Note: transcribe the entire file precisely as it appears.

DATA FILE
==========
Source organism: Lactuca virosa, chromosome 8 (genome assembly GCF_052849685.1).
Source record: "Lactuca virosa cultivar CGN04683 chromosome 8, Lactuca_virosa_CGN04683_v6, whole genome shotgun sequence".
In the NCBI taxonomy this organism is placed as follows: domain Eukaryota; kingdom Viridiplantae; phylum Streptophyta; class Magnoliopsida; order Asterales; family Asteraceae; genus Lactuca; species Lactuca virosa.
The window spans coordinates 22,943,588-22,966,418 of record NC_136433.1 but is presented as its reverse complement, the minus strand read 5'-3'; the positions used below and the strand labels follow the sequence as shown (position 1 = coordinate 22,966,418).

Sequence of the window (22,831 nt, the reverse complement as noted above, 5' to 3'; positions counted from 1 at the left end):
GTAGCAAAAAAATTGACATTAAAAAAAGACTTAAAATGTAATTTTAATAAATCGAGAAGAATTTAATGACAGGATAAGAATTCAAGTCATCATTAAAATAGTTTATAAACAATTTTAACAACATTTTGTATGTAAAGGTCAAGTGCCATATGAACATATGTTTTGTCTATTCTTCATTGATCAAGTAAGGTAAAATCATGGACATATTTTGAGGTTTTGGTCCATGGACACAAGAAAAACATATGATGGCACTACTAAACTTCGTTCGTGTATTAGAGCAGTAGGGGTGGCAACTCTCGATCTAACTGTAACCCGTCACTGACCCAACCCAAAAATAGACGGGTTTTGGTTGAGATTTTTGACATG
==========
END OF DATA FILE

Source organism: Lactuca virosa, chromosome 8 (genome assembly GCF_052849685.1).
Source record: "Lactuca virosa cultivar CGN04683 chromosome 8, Lactuca_virosa_CGN04683_v6, whole genome shotgun sequence".
In the NCBI taxonomy this organism is placed as follows: domain Eukaryota; kingdom Viridiplantae; phylum Streptophyta; class Magnoliopsida; order Asterales; family Asteraceae; genus Lactuca; species Lactuca virosa.
The window spans coordinates 22,943,588-22,966,418 of record NC_136433.1 but is presented as its reverse complement, the minus strand read 5'-3'; the positions used below and the strand labels follow the sequence as shown (position 1 = coordinate 22,966,418).

Sequence of the window (22,831 nt, the reverse complement as noted above, 5' to 3'; positions counted from 1 at the left end):
GTAGCAAAAAAATTGACATTAAAAAAAGACTTAAAATGTAATTTTAATAAATCGAGAAGAATTTAATGACAGGATAAGAATTCAAGTCATCATTAAAATAGTTTATAAACAATTTTAACAACATTTTGTATGTAAAGGTCAAGTGCCATATGAACATATGTTTTGTCTATTCTTCATTGATCAAGTAAGGTAAAATCATGGACATATTTTGAGGTTTTGGTCCATGGACACAAGAAAAACATATGATGGCACTACTAAACTTCGTTCGTGTATTAGAGCAGTAGGGGTGGCAACTCTCGATCTAACTGTAACCCGTCACTGACCCAACCCAAAAATAGACGGGTTTTGGTTGAGATTTTTGACATG